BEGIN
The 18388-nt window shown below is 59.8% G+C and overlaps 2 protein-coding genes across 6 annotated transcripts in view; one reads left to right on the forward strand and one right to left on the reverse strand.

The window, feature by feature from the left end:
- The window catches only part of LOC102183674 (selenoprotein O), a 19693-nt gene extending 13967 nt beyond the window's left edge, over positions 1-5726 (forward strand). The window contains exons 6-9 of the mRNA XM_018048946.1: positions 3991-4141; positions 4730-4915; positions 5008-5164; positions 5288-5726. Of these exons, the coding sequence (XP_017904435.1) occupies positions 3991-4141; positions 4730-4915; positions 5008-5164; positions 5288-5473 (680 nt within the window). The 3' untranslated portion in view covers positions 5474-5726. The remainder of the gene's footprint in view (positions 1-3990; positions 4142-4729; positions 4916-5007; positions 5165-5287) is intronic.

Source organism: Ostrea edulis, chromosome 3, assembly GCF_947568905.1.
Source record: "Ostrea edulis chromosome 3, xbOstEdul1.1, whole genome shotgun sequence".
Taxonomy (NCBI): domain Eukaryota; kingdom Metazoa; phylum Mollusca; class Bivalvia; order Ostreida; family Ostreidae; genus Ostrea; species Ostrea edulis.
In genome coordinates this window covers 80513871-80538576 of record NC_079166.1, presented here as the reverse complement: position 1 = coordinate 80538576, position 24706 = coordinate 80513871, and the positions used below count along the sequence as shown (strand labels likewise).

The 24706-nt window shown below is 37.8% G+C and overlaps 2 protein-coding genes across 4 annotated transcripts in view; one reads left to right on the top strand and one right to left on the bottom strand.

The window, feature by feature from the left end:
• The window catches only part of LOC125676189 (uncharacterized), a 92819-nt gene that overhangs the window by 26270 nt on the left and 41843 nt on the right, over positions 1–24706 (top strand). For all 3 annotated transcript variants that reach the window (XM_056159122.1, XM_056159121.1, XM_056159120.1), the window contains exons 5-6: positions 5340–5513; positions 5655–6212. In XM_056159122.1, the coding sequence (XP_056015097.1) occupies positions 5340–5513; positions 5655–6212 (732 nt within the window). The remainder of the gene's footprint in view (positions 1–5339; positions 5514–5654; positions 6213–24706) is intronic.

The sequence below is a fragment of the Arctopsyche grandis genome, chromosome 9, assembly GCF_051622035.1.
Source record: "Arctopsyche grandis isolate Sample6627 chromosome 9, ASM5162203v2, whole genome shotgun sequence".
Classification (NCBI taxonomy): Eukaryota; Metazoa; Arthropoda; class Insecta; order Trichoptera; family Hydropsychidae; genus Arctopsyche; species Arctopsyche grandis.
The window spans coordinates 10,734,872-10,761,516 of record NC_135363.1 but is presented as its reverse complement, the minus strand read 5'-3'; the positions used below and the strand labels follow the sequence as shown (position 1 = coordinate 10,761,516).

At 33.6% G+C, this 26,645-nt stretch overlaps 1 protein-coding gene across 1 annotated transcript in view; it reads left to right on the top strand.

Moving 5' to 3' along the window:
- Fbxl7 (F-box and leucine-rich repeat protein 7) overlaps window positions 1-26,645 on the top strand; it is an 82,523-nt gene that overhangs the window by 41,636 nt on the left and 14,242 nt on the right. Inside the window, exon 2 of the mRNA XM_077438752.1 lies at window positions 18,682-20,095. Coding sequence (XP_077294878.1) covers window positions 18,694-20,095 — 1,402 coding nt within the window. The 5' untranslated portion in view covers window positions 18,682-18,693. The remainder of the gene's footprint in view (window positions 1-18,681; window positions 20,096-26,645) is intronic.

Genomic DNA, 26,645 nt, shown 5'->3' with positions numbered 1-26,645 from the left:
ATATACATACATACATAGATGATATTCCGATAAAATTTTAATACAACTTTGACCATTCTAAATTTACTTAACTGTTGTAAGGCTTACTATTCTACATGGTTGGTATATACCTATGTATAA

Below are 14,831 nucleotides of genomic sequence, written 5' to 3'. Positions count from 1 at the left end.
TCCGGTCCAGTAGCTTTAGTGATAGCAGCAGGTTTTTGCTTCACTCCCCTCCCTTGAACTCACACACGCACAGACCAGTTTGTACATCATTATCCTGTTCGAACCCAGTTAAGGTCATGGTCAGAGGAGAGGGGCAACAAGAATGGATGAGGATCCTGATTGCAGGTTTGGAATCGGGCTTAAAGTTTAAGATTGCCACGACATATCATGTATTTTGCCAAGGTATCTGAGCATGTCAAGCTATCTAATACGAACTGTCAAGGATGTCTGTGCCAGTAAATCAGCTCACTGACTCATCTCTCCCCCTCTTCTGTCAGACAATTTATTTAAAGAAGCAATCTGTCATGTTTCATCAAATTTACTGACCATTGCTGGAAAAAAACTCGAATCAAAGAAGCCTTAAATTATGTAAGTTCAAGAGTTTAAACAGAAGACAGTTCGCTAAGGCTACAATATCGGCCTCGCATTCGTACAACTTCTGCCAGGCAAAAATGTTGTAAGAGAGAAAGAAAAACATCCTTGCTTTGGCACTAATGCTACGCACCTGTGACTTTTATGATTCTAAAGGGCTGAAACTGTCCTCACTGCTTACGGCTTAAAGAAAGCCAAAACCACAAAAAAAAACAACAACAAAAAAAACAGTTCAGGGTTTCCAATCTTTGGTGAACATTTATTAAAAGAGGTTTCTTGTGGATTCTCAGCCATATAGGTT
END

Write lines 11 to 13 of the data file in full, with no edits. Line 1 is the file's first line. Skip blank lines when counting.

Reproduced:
The sequence below is a fragment of the Arctopsyche grandis genome, chromosome 9, assembly GCF_051622035.1.
Source record: "Arctopsyche grandis isolate Sample6627 chromosome 9, ASM5162203v2, whole genome shotgun sequence".
Classification (NCBI taxonomy): Eukaryota; Metazoa; Arthropoda; class Insecta; order Trichoptera; family Hydropsychidae; genus Arctopsyche; species Arctopsyche grandis.